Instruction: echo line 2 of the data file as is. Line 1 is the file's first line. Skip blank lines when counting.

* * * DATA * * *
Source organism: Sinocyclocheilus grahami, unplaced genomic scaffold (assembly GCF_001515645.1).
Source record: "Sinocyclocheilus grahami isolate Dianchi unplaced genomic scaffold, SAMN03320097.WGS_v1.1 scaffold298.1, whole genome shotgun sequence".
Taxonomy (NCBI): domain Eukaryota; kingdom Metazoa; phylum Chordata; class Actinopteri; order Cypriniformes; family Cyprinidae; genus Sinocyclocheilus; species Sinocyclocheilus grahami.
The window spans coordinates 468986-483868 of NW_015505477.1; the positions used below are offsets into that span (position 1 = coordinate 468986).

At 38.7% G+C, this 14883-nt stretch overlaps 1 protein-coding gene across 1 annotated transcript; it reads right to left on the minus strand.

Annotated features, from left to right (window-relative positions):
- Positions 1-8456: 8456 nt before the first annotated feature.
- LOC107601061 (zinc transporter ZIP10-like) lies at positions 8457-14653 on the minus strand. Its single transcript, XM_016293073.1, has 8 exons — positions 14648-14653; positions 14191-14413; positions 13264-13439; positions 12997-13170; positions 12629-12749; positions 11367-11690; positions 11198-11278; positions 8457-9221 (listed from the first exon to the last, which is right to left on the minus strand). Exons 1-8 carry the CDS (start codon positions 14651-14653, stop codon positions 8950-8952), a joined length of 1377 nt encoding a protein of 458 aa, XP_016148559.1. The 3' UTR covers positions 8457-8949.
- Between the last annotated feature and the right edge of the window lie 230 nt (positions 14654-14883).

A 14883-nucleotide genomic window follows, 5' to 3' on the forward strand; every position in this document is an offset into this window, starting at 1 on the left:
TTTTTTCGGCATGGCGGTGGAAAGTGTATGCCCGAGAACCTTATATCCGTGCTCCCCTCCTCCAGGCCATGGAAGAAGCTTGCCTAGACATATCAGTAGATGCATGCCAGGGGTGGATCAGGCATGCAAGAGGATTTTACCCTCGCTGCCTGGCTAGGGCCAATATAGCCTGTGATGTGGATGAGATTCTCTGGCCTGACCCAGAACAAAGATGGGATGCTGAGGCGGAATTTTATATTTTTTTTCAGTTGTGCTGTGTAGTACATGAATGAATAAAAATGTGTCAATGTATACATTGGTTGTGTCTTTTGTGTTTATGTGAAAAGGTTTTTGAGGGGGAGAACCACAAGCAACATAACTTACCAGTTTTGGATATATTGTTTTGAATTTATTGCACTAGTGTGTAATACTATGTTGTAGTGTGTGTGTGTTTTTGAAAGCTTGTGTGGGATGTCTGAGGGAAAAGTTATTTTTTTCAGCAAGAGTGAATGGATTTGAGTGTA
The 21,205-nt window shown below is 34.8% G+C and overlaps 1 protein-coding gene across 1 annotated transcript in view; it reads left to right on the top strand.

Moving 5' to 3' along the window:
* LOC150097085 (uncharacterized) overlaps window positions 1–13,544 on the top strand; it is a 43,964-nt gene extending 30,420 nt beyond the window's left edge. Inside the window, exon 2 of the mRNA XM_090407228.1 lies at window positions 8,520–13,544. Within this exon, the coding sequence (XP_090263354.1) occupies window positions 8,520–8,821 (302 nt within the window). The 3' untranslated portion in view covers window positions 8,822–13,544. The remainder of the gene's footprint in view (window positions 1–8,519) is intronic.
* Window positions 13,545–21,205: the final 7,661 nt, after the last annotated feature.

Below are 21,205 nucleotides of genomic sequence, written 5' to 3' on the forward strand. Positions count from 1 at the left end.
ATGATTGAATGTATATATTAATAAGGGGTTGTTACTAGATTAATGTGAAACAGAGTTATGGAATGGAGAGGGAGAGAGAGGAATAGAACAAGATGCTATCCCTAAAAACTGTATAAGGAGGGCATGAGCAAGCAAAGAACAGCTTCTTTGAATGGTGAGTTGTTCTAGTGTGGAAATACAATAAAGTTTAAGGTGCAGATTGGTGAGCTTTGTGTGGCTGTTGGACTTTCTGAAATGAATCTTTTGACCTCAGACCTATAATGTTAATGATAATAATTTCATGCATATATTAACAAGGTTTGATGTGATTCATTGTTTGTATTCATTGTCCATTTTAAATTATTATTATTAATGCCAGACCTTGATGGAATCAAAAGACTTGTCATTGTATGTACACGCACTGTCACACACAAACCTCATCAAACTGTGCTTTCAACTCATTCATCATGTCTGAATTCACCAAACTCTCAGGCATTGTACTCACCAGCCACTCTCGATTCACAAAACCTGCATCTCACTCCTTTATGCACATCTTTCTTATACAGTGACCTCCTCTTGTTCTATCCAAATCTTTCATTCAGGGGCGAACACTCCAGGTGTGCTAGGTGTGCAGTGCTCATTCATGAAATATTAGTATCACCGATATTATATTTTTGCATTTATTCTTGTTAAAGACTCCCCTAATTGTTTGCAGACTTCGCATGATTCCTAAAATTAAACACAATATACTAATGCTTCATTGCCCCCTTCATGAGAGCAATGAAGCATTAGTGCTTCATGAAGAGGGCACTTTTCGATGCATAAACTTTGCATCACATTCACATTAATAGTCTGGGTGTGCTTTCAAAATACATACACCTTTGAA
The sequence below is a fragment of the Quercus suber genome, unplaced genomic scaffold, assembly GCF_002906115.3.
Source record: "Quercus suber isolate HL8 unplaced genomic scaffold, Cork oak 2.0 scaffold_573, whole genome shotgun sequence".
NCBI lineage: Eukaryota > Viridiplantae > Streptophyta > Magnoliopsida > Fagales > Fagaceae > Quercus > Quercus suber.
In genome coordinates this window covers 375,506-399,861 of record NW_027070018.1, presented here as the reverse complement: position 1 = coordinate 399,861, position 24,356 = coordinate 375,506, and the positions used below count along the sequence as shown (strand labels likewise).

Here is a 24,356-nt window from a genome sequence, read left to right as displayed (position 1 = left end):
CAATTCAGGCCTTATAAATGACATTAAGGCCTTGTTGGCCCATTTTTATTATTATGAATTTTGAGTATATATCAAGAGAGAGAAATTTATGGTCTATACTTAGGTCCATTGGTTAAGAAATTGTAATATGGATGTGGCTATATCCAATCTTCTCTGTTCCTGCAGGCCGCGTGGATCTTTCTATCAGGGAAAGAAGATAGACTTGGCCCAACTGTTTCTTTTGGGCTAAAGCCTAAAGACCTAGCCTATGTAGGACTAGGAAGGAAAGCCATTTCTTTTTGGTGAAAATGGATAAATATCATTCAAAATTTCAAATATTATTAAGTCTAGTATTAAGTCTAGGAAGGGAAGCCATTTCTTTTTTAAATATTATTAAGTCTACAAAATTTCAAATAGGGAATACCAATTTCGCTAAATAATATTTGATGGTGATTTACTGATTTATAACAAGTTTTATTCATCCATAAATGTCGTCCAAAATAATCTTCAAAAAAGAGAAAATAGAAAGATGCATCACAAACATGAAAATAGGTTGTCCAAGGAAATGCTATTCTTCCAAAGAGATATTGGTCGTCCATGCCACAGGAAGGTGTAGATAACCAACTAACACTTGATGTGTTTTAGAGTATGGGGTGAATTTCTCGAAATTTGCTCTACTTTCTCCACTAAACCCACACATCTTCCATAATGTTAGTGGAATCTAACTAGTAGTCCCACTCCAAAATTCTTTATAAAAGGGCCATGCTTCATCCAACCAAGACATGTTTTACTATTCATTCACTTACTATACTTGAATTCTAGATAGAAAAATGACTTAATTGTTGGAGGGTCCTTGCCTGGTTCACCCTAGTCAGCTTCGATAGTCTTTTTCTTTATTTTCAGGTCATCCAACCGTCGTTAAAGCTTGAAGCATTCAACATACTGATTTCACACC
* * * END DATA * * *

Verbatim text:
Source record: "Sinocyclocheilus grahami isolate Dianchi unplaced genomic scaffold, SAMN03320097.WGS_v1.1 scaffold298.1, whole genome shotgun sequence".